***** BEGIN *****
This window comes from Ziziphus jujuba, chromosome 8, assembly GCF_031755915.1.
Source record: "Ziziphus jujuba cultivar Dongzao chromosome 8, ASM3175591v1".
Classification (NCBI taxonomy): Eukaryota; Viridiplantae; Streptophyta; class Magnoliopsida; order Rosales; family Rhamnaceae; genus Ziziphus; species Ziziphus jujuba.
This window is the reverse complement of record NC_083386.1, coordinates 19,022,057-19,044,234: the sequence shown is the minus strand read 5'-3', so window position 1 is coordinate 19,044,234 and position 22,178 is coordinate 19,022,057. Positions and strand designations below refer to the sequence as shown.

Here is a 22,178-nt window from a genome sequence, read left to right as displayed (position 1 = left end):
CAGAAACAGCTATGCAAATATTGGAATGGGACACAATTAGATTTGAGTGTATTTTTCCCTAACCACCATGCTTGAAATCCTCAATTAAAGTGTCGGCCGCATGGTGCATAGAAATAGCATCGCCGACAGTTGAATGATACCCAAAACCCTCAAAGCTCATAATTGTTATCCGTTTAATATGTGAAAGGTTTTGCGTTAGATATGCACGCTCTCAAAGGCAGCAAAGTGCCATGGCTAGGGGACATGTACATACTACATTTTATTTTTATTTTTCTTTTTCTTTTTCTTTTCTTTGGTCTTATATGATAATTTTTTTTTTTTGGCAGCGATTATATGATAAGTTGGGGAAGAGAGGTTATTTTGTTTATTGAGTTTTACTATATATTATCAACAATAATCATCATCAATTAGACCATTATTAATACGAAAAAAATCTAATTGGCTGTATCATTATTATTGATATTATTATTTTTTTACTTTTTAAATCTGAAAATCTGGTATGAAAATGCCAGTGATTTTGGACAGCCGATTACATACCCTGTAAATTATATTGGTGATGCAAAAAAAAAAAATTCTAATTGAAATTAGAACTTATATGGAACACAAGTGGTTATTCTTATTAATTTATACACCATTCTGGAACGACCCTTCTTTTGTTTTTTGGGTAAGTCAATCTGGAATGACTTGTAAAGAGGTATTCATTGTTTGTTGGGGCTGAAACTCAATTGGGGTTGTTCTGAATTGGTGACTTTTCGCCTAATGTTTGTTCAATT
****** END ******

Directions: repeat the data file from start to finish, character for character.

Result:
This window comes from Ziziphus jujuba, chromosome 8, assembly GCF_031755915.1.
Source record: "Ziziphus jujuba cultivar Dongzao chromosome 8, ASM3175591v1".
Classification (NCBI taxonomy): Eukaryota; Viridiplantae; Streptophyta; class Magnoliopsida; order Rosales; family Rhamnaceae; genus Ziziphus; species Ziziphus jujuba.
This window is the reverse complement of record NC_083386.1, coordinates 19,022,057-19,044,234: the sequence shown is the minus strand read 5'-3', so window position 1 is coordinate 19,044,234 and position 22,178 is coordinate 19,022,057. Positions and strand designations below refer to the sequence as shown.

Here is a 22,178-nt window from a genome sequence, read left to right as displayed (position 1 = left end):
CAGAAACAGCTATGCAAATATTGGAATGGGACACAATTAGATTTGAGTGTATTTTTCCCTAACCACCATGCTTGAAATCCTCAATTAAAGTGTCGGCCGCATGGTGCATAGAAATAGCATCGCCGACAGTTGAATGATACCCAAAACCCTCAAAGCTCATAATTGTTATCCGTTTAATATGTGAAAGGTTTTGCGTTAGATATGCACGCTCTCAAAGGCAGCAAAGTGCCATGGCTAGGGGACATGTACATACTACATTTTATTTTTATTTTTCTTTTTCTTTTTCTTTTCTTTGGTCTTATATGATAATTTTTTTTTTTTGGCAGCGATTATATGATAAGTTGGGGAAGAGAGGTTATTTTGTTTATTGAGTTTTACTATATATTATCAACAATAATCATCATCAATTAGACCATTATTAATACGAAAAAAATCTAATTGGCTGTATCATTATTATTGATATTATTATTTTTTTACTTTTTAAATCTGAAAATCTGGTATGAAAATGCCAGTGATTTTGGACAGCCGATTACATACCCTGTAAATTATATTGGTGATGCAAAAAAAAAAAATTCTAATTGAAATTAGAACTTATATGGAACACAAGTGGTTATTCTTATTAATTTATACACCATTCTGGAACGACCCTTCTTTTGTTTTTTGGGTAAGTCAATCTGGAATGACTTGTAAAGAGGTATTCATTGTTTGTTGGGGCTGAAACTCAATTGGGGTTGTTCTGAATTGGTGACTTTTCGCCTAATGTTTGTTCAATT